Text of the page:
By Tom Rosamilia
Cloud computing offers businesses and individuals another way to do important work — on computers that they don’t always own or manage. The cloud transforms computing into a utility, like electricity or water. It’s all about speed and convenience.
Many organizations are operating large cloud data centers packed with hundreds of thousands of server computers, and their technologists are looking for ways to differentiate their services from their competitors while reducing complexity. Today, many of them use technologies that originated in the personal computing era to power their data centers. It’s a one-size-fits-all approach that’s out of sync with the demands of the cloud era. In addition, these organizations still face critical issues like system utilization and management complexity. The ideal approach is a “lights out” model and technologies that support that model.
In an effort to progress cloud computing, IBM is announcing, today, the OpenPOWER Consortium – a new initiative aimed at expanding the technology choices available to modern IT developers. This is a big step for us—and for the tech industry. We hope it will usher in a new wave of innovation that will deliver great benefits to businesses and other users of cloud services.
Under the OpenPOWER initiative, IBM will license the core intellectual property for our POWER technologies to other companies for use in designing servers employed in cloud data centers. Up until now, IBM primarily used the POWER design in its own servers. This new initiative makes it possible for cloud services and their technology providers to redesign the chips and circuit boards where computing is done—optimizing the interactions of microprocessors, memory, networking, data storage and other components. As a result, they can get servers that are custom-tuned for their applications. Think of it as a license to innovate—delivering more choice, control and flexibility to developers of cloud data centers.
The initiative is “open” in three ways. First, we are licensing the microprocessor technology to other companies openly—meaning they get to look at the blueprints for the processor and the software that goes with it so they can take full advantage of its capabilities. The cloud service providers will be able to hire IBM or other companies to manufacture the processors and other related chips.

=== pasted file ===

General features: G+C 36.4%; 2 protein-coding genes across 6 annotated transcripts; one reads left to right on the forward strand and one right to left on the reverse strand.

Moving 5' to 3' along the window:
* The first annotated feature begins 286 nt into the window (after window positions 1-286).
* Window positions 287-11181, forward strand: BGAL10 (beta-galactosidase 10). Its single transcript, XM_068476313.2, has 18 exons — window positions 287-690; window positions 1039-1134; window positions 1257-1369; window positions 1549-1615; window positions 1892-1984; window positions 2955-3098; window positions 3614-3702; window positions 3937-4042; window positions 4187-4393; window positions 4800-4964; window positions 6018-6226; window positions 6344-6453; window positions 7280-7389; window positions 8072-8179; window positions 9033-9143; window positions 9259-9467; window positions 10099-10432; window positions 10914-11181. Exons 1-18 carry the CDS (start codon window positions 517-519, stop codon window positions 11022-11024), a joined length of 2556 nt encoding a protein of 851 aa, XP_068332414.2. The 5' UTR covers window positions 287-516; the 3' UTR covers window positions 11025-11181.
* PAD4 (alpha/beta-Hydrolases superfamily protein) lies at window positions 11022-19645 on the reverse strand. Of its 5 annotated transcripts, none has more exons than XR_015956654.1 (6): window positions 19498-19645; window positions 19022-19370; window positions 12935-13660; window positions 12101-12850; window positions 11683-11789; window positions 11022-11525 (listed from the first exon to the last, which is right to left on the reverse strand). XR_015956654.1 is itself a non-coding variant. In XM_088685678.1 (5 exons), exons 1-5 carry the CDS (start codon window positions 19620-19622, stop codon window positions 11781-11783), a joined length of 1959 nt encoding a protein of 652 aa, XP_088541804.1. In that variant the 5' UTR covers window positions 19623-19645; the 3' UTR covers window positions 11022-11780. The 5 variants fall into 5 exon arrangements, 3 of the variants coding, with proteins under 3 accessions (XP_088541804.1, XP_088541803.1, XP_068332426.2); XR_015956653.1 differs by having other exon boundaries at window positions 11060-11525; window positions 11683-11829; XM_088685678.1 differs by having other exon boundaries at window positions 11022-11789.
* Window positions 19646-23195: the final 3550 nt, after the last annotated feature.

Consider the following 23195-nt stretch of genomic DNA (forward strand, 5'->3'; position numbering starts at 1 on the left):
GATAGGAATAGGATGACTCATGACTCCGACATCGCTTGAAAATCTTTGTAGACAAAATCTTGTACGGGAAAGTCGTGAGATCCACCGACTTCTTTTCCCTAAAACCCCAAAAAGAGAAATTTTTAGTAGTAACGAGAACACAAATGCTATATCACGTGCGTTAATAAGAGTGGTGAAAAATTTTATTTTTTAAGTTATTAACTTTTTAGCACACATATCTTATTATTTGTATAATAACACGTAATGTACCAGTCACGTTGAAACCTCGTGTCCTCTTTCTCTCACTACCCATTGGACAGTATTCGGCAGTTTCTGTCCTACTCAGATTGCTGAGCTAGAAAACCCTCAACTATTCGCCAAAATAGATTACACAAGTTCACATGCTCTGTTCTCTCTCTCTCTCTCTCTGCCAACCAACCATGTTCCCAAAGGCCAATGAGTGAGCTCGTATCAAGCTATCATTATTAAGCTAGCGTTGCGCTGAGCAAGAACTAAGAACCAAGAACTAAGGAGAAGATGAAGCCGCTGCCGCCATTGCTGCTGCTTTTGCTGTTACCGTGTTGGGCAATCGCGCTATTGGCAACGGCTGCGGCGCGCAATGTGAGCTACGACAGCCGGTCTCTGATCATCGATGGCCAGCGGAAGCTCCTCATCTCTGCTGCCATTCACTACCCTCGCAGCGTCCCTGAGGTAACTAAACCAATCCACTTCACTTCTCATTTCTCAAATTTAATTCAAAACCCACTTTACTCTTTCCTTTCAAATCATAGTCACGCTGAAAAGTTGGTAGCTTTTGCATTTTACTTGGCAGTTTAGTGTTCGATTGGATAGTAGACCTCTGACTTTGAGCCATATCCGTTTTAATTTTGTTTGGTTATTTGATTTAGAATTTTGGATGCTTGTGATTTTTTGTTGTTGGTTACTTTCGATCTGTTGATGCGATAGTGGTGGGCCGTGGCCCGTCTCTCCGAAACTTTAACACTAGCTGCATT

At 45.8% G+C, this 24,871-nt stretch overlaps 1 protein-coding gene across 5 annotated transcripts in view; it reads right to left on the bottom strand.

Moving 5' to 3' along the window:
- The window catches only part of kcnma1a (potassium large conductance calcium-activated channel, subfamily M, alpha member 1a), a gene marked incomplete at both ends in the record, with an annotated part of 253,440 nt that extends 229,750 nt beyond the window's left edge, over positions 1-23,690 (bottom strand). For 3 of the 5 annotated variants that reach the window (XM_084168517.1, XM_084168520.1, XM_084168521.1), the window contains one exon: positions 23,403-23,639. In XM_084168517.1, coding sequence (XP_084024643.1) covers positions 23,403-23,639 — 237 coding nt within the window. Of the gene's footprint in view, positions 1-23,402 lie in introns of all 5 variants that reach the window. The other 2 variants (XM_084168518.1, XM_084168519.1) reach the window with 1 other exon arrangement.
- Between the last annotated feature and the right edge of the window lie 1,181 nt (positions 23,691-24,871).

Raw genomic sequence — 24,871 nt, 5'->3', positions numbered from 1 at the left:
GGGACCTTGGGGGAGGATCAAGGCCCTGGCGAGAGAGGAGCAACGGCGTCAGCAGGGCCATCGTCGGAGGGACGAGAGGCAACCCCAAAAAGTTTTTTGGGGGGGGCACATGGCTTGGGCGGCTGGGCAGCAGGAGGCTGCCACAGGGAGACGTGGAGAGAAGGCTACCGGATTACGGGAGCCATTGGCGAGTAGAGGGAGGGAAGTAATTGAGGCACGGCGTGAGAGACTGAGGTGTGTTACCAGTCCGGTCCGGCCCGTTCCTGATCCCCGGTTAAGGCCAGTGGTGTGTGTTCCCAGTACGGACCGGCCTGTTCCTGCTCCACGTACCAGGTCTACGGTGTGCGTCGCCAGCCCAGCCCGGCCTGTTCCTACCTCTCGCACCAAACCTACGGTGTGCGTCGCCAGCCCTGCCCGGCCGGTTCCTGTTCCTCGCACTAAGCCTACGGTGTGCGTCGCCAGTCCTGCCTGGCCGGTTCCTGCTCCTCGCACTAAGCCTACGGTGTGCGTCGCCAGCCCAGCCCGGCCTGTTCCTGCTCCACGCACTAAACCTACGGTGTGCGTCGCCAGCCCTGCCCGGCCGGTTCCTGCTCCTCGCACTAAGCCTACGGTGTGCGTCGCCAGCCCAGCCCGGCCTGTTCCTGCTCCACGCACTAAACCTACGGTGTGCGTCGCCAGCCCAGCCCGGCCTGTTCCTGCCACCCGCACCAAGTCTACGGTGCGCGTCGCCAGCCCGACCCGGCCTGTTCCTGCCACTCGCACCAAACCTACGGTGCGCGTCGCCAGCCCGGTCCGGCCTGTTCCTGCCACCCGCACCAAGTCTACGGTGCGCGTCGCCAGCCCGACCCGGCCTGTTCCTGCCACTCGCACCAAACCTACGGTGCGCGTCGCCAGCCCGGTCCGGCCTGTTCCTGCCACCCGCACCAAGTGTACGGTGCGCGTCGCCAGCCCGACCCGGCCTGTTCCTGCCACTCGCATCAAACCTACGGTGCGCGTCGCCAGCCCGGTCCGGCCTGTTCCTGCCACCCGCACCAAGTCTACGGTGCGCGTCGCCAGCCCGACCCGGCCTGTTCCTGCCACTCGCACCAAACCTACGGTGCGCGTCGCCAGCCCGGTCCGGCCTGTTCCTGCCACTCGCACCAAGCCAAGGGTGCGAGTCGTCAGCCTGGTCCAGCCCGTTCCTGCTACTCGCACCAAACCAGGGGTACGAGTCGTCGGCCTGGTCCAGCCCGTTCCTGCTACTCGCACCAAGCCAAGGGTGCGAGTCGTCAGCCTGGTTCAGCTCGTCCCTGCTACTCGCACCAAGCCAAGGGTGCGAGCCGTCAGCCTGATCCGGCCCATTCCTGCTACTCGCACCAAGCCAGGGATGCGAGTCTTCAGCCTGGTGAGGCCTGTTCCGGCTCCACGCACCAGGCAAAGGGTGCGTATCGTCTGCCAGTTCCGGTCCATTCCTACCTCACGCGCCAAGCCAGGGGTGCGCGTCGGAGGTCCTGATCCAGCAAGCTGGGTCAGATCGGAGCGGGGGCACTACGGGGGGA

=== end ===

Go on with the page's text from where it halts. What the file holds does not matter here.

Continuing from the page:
Second, the OpenPOWER Consortium will harness the open-collaboration business model. Companies that join will share innovations with one another and collaborate on specific technology development projects. The initial members of the consortium are Google, the search giant; Mellanox, a data center, storage and networking company; TYAN, a computer motherboard supplier; and NVIDIA, a maker of graphics accelerator chips for computers and mobile devices. The goal is to create an ecosystem of hardware and software developers to drive innovation in cloud computing.
Lastly, the initiative takes advantage of the open-source Linux operating system, which has become the operating system of choice in cloud data centers.
Why would a cloud service provider want to design its own servers? The answer comes down to differentiation and economics. In this highly competitive technology marketplace, companies want to be able to provide capabilities such as big data analytics and targeted advertising at the highest performance levels and at the most competitive prices. If a company is only using a few thousand servers, it doesn’t pay for them to invest in hardware R&D to achieve a competitive advantage. But if they’re buying hundreds of thousands or even millions of servers, the balance might tip in favor of hardware innovation.
IBM learned a crucial lesson about the power of collaboration when we threw our weight behind Linux in 1999. We helped legitimize Linux as a reasonable alternate operating system. And it paid off for IBM and the Linux community, alike. With IBM’s endorsement, Linux quickly became an additional standard technology for large banks, government agencies and other intensive users of computing. It became another common operating system that runs across multiple hardware platforms. In fact, even the mainframe with its zOS operating system ships almost half of its capacity running Linux. The lesson we learned: It’s sometimes better to share with others in the development of foundational technologies—then innovate around them.
I expect the same sort of outcome in cloud computing. If IBM and its consortium partners can create a healthy business ecosystem around a core of shared technologies, the possibilities are endless. IBM is excited to help drive this opportunity. In fact, this announcement shows our commitment to aggressive investment in our POWER processors and servers. Other innovations will come from our partners. The outpouring of creativity will ultimately benefit the thousands of businesses and millions of people who rely on the potential value of cloud computing every day.